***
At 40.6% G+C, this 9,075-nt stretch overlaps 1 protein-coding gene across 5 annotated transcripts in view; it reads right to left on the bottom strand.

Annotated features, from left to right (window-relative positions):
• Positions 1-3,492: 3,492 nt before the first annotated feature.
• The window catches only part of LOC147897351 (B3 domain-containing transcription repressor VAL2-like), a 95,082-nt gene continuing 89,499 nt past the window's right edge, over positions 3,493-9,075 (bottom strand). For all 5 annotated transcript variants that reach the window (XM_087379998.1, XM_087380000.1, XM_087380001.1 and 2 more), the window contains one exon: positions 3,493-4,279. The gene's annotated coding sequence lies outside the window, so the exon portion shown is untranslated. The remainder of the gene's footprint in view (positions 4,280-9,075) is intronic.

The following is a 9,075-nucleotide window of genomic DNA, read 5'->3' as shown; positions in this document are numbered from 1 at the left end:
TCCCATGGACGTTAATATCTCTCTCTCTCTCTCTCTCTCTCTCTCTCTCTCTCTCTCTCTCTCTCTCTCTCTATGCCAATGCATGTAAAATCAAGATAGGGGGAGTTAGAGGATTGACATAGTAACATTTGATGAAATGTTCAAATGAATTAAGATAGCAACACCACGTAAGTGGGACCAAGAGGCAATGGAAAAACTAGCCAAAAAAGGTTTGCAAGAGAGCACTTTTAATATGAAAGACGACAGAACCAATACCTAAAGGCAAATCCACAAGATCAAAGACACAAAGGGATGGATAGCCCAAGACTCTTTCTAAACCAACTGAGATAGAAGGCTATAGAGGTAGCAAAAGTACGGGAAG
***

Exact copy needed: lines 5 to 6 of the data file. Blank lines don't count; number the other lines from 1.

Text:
The following is a 9,075-nucleotide window of genomic DNA, read 5'->3' as shown; positions in this document are numbered from 1 at the left end:
TCCCATGGACGTTAATATCTCTCTCTCTCTCTCTCTCTCTCTCTCTCTCTCTCTCTCTCTCTCTCTCTCTCTATGCCAATGCATGTAAAATCAAGATAGGGGGAGTTAGAGGATTGACATAGTAACATTTGATGAAATGTTCAAATGAATTAAGATAGCAACACCACGTAAGTGGGACCAAGAGGCAATGGAAAAACTAGCCAAAAAAGGTTTGCAAGAGAGCACTTTTAATATGAAAGACGACAGAACCAATACCTAAAGGCAAATCCACAAGATCAAAGACACAAAGGGATGGATAGCCCAAGACTCTTTCTAAACCAACTGAGATAGAAGGCTATAGAGGTAGCAAAAGTACGGGAAG